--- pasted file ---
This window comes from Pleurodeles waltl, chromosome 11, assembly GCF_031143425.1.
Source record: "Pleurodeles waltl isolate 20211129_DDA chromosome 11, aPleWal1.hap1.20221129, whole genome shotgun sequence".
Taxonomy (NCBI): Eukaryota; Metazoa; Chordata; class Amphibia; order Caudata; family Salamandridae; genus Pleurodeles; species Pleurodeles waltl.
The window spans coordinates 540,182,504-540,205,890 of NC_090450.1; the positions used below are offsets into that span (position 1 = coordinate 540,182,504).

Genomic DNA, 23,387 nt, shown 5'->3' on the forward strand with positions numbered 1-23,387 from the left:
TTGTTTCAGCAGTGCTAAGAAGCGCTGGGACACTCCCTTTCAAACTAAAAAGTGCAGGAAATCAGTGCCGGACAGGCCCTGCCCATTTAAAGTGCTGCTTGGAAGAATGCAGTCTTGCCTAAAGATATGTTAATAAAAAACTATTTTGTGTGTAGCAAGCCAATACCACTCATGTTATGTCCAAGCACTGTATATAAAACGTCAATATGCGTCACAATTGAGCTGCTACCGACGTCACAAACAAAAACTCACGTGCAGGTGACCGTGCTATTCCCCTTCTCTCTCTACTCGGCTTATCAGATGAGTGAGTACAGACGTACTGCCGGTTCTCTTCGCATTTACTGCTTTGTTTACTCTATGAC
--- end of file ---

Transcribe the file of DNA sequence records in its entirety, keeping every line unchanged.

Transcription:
This window comes from Pleurodeles waltl, chromosome 11, assembly GCF_031143425.1.
Source record: "Pleurodeles waltl isolate 20211129_DDA chromosome 11, aPleWal1.hap1.20221129, whole genome shotgun sequence".
Taxonomy (NCBI): Eukaryota; Metazoa; Chordata; class Amphibia; order Caudata; family Salamandridae; genus Pleurodeles; species Pleurodeles waltl.
The window spans coordinates 540,182,504-540,205,890 of NC_090450.1; the positions used below are offsets into that span (position 1 = coordinate 540,182,504).

Genomic DNA, 23,387 nt, shown 5'->3' on the forward strand with positions numbered 1-23,387 from the left:
TTGTTTCAGCAGTGCTAAGAAGCGCTGGGACACTCCCTTTCAAACTAAAAAGTGCAGGAAATCAGTGCCGGACAGGCCCTGCCCATTTAAAGTGCTGCTTGGAAGAATGCAGTCTTGCCTAAAGATATGTTAATAAAAAACTATTTTGTGTGTAGCAAGCCAATACCACTCATGTTATGTCCAAGCACTGTATATAAAACGTCAATATGCGTCACAATTGAGCTGCTACCGACGTCACAAACAAAAACTCACGTGCAGGTGACCGTGCTATTCCCCTTCTCTCTCTACTCGGCTTATCAGATGAGTGAGTACAGACGTACTGCCGGTTCTCTTCGCATTTACTGCTTTGTTTACTCTATGAC